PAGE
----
Diana Trujillo from Colombian Immigrant to NASA Engineer
Diana Trujillo only dreamed of space back in her homeland of Colombia. Fast forward to today she is the flight director on the historic Mars Perseverance mission. Trujillo is an aerospace engineer at NASA’s Jet Propulsion Lab, she had an instrumental part in the successful landing of the Perseverance rover on Mars, according to NASA.
Trujillo “paid her way through college by cleaning houses, but now, through her work on the rover’s robotic arm, she is helping to find out whether there might have been ancient life on Mars,”
Trujillo arrived in the U.S. with only $300 at the age of 17, without speaking a word of English. “I saw everything coming my way as an opportunity,” Trujillo said in a TV interview
This Latina engineer said her experience as an immigrant motivated her to always put work hard and stay focused.
“I didn’t see it as ‘I can’t believe I’m doing this job at night,’ or ‘I can’t believe that I’m cleaning. I can’t believe that I’m cleaning a bathroom right now.’ It was just more like ‘I’m glad that I have a job and I can buy food and and have a house to sleep.’ And so, I think that all of those things make me, and even today, helps me see life differently,” Trujillo said.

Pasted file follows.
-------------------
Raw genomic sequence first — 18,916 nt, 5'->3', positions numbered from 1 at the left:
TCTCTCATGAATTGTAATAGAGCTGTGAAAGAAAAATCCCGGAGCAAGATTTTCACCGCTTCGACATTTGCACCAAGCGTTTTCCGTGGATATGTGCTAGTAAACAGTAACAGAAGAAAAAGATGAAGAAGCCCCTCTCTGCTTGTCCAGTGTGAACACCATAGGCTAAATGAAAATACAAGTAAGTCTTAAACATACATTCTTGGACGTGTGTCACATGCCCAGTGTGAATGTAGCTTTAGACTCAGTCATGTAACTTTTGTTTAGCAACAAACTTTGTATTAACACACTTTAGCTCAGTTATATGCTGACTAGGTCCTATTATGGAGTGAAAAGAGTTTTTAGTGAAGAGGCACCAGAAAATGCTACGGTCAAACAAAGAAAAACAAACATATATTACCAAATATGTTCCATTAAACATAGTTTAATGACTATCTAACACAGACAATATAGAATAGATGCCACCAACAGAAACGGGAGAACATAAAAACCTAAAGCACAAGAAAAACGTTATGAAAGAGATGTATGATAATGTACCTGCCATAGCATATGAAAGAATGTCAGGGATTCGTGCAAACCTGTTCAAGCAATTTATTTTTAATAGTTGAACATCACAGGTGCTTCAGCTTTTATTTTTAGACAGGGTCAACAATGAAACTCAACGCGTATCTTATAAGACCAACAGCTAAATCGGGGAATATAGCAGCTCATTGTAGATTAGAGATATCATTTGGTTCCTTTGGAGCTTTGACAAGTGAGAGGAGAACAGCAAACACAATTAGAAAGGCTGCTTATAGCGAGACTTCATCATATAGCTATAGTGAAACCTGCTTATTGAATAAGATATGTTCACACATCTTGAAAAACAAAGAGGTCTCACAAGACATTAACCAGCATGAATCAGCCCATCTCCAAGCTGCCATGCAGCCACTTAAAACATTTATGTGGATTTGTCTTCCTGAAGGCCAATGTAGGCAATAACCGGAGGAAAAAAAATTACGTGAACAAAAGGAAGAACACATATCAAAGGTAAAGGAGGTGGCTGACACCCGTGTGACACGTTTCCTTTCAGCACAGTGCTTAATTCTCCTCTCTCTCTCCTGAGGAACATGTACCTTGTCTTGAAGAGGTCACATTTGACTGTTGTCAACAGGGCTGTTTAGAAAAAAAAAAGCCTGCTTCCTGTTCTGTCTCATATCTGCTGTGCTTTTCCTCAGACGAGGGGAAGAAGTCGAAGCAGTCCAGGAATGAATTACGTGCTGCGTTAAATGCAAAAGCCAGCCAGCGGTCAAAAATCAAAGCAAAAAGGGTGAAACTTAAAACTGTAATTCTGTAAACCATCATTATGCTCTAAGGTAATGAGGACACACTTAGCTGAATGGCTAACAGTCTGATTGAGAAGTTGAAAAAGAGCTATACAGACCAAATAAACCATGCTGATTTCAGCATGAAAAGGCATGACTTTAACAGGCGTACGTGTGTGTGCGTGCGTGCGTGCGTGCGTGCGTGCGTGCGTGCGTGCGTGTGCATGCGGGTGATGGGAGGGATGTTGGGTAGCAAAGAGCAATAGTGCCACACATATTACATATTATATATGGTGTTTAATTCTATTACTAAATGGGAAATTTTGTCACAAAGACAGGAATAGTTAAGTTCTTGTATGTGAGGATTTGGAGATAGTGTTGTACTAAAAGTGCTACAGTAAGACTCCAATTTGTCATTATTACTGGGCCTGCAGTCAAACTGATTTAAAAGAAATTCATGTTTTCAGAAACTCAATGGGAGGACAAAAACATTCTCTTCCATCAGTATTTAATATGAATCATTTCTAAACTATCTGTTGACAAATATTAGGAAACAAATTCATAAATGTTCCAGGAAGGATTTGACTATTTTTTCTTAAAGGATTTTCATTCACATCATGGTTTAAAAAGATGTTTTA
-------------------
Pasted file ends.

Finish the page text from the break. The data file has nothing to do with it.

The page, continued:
Not only did Trujillo see her dreams of working in aerospace become a reality, but she also created NASA’s first-ever Spanish language broadcast for the Perseverance landing. The YouTube video titled “Juntos perseveramos,” or “Together we persevere,” has reached over 2.6 million views.
According to the Student Research Foundation, Hispanics make up only 8 percent of the SEM workforce.
“The more hers there are, the more engineers and scientists that are Latin are out there, the more chances we have for those kids to have la chispa, where they say, ‘I want to be that,” Trujillo said.